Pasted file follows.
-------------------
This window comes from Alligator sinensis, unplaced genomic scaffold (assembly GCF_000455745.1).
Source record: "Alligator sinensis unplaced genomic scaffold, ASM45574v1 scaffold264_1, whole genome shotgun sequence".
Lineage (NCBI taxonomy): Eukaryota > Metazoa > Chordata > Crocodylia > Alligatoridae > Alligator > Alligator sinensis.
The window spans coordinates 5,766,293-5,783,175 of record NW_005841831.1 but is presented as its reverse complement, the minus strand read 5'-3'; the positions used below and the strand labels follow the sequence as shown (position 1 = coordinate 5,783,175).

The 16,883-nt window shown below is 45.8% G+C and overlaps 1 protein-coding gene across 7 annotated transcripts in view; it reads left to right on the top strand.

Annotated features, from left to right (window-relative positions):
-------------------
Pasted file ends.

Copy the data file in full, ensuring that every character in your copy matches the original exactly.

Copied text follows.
This window comes from Alligator sinensis, unplaced genomic scaffold (assembly GCF_000455745.1).
Source record: "Alligator sinensis unplaced genomic scaffold, ASM45574v1 scaffold264_1, whole genome shotgun sequence".
Lineage (NCBI taxonomy): Eukaryota > Metazoa > Chordata > Crocodylia > Alligatoridae > Alligator > Alligator sinensis.
The window spans coordinates 5,766,293-5,783,175 of record NW_005841831.1 but is presented as its reverse complement, the minus strand read 5'-3'; the positions used below and the strand labels follow the sequence as shown (position 1 = coordinate 5,783,175).

The 16,883-nt window shown below is 45.8% G+C and overlaps 1 protein-coding gene across 7 annotated transcripts in view; it reads left to right on the top strand.

Annotated features, from left to right (window-relative positions):